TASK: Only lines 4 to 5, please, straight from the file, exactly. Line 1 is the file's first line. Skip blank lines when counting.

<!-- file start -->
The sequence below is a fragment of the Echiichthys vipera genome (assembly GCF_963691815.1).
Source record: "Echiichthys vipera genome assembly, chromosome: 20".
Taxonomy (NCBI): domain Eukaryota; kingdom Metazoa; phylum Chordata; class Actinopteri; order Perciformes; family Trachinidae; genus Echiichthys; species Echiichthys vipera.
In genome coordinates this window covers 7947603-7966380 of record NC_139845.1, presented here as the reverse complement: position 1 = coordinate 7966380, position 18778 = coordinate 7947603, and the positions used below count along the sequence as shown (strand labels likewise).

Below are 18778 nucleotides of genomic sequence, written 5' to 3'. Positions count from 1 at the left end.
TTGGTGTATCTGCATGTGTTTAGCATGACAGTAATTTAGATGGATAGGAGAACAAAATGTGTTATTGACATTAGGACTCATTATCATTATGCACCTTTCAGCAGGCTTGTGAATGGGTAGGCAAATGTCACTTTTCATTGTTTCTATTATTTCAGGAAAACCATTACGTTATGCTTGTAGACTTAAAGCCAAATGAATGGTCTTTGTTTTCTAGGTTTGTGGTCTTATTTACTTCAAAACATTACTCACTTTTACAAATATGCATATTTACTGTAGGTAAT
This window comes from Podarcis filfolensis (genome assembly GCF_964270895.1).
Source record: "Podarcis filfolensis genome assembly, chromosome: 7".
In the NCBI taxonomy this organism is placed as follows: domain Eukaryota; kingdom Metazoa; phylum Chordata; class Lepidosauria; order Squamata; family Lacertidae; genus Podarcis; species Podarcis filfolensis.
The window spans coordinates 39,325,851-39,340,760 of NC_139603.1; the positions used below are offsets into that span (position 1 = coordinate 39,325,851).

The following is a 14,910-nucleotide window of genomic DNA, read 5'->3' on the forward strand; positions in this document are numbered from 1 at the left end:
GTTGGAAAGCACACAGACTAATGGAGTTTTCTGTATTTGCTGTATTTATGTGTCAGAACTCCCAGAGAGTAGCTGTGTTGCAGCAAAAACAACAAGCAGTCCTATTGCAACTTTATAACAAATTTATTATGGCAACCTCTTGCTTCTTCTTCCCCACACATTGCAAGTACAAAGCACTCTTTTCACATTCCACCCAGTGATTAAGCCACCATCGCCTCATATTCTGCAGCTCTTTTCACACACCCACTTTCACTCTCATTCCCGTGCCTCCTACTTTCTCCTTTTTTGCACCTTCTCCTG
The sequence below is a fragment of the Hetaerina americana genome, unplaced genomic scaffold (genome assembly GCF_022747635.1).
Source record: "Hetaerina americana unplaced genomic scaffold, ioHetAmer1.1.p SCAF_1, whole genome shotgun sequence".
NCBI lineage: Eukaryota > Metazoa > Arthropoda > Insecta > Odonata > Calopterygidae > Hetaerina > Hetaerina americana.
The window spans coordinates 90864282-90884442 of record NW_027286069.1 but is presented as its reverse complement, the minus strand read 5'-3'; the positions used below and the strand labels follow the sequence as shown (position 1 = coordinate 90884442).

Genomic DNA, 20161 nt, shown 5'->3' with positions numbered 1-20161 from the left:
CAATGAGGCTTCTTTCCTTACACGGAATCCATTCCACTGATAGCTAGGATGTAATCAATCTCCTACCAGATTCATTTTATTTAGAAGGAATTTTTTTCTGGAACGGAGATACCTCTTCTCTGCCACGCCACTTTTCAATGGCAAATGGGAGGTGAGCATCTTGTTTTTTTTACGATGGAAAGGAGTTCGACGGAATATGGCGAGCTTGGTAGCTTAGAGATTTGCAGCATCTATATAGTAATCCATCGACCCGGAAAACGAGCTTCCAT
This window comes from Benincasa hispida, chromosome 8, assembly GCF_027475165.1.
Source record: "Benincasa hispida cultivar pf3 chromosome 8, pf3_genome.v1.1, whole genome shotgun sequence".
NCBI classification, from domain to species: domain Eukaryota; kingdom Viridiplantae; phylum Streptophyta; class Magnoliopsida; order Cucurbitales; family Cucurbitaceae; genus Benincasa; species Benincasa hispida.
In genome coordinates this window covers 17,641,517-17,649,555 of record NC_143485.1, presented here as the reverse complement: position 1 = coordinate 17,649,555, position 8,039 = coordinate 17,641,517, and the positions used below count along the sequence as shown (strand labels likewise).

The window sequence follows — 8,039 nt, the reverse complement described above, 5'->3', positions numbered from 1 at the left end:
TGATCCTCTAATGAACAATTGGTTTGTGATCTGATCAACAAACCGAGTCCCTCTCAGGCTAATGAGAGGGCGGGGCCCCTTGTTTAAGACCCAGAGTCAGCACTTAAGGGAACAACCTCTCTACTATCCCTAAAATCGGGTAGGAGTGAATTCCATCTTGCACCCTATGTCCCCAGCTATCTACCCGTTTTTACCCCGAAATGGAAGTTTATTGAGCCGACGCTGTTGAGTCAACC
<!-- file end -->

In genome coordinates this window covers 7947603-7966380 of record NC_139845.1, presented here as the reverse complement: position 1 = coordinate 7966380, position 18778 = coordinate 7947603, and the positions used below count along the sequence as shown (strand labels likewise).

Below are 18778 nucleotides of genomic sequence, written 5' to 3'. Positions count from 1 at the left end.